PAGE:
Featured Videos

Your JavaScript is turned off or you have an old version of Adobe's Flash Player. Get the latest Flash player.
The Legacy of Jimmy Carter: The Preacher from Plainsi
X
October 01, 2014 10:45 AM
It is common in the United States to see tourists flock to sites associated with America's presidents. Some are privately owned and others are run by the National Park Service or the National Archives -- but most have helped draw business and people into the towns and cities where they are located. As VOA’s Kane Farabaugh reports, there is one particular presidential hometown that is unique in what it has to offer those who make the trip.
Video

Video The Legacy of Jimmy Carter: The Preacher from Plains

It is common in the United States to see tourists flock to sites associated with America's presidents. Some are privately owned and others are run by the National Park Service or the National Archives -- but most have helped draw business and people into the towns and cities where they are located. As VOA’s Kane Farabaugh reports, there is one particular presidential hometown that is unique in what it has to offer those who make the trip.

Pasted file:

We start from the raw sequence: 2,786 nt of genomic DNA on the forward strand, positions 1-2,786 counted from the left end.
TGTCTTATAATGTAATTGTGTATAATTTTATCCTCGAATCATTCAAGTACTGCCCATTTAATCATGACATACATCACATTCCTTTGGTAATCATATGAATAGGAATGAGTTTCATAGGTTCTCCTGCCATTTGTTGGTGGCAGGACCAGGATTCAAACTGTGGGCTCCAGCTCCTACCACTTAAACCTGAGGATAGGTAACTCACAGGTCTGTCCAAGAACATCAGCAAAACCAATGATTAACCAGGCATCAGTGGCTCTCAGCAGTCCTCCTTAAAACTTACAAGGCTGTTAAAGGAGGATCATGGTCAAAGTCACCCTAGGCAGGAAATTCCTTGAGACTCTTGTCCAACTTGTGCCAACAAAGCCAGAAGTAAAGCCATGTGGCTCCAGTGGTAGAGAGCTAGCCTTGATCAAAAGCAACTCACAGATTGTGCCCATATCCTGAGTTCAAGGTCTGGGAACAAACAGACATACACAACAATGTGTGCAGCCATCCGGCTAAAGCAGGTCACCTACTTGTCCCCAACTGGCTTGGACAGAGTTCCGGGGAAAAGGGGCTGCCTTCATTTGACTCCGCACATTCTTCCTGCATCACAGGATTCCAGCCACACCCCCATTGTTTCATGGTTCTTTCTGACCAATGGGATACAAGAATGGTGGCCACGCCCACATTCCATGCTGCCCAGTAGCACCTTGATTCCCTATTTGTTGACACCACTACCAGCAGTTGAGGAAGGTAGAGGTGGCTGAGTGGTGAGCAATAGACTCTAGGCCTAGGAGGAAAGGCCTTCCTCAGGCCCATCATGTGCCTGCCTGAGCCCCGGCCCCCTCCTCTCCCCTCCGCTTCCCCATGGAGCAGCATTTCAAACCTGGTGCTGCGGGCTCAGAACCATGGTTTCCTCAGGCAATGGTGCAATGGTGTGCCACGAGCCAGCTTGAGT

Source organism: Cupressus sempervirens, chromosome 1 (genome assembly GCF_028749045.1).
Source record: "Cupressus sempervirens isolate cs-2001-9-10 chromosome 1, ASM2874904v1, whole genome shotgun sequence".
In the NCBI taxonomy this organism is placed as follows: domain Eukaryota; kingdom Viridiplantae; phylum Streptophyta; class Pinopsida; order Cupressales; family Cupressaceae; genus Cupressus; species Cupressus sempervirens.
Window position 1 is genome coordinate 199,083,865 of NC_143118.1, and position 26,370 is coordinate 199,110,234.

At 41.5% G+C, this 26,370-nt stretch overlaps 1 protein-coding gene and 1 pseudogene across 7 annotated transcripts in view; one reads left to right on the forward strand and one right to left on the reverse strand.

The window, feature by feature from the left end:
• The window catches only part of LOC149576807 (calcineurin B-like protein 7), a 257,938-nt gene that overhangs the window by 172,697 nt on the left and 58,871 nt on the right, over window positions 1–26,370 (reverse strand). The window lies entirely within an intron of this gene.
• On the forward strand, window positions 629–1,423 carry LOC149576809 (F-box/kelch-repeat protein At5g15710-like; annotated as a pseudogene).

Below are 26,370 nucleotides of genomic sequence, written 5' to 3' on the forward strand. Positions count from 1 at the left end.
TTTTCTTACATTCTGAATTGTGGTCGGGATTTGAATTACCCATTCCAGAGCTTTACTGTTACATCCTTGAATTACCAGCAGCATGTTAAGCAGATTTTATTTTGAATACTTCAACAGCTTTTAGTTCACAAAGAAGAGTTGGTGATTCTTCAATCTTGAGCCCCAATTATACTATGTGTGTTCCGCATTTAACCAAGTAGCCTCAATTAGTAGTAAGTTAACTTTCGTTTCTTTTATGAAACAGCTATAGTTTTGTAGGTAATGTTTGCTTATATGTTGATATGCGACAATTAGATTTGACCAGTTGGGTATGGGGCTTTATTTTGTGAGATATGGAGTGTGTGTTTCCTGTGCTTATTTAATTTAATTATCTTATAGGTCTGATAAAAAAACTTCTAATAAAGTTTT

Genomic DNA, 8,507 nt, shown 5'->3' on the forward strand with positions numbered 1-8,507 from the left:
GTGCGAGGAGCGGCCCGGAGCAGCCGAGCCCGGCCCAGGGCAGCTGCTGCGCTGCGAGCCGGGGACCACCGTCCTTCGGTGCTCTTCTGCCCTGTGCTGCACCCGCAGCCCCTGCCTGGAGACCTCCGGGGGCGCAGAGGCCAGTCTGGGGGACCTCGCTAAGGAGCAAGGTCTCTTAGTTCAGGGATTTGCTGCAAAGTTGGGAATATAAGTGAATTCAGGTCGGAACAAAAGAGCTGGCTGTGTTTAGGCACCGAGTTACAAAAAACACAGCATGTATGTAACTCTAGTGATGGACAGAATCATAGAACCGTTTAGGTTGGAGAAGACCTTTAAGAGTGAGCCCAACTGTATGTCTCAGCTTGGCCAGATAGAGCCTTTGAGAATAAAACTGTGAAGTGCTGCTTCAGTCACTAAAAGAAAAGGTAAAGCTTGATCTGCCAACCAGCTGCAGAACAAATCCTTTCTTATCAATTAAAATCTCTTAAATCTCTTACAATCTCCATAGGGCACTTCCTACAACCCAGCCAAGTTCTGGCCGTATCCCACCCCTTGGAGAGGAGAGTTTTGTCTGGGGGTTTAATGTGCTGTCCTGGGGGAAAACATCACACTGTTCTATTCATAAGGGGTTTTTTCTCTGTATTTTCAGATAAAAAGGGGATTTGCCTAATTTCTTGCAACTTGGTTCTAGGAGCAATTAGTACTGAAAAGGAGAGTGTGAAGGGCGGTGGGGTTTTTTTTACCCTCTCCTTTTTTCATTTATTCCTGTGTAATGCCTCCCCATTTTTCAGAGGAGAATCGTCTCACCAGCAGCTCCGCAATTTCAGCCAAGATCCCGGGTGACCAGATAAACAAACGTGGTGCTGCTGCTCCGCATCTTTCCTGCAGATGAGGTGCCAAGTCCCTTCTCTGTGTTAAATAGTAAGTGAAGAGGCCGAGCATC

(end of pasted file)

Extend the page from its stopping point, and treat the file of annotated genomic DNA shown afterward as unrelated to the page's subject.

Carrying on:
Video

Video Hong Kong Protests Draw New Supporters on National Holiday

On the 65th anniversary of the founding of Communist China, Hong Kong protesters are hoping to stage the largest pro-democracy demonstration since the 1989 Tiananmen protests. VOA's Brian Padden visited one of the protest sites mid-day, when the atmosphere was calm and where the supporters were enthusiastic about joining what they are calling the umbrella revolution.
Video

Video India's PM Continues First US Visit

India's prime minister is on his first visit to Washington, to strengthen political and economic ties between the world's oldest and the world biggest democracies. He came to the U.S. capital from New York, the first stop on his five-day visit to the country that denied him an entry visa in the past. From Washington, Zlatica Hoke reports Modi seemed most focused on attracting foreign investment and trade to increase job opportunities for his people.
Video

Video Malaysia Struggles to Stop People Joining Jihad

Malaysian authorities say militant groups like the so-called "Islamic State" have used social media to entice at least three dozen Malaysian Muslims to fight in what they call "jihad" in Syria and Iraq. As Mahi Ramkrishnan reports from Kuala Lumpur, counterterrorism police are deeply worried about what could happen when these militants return home.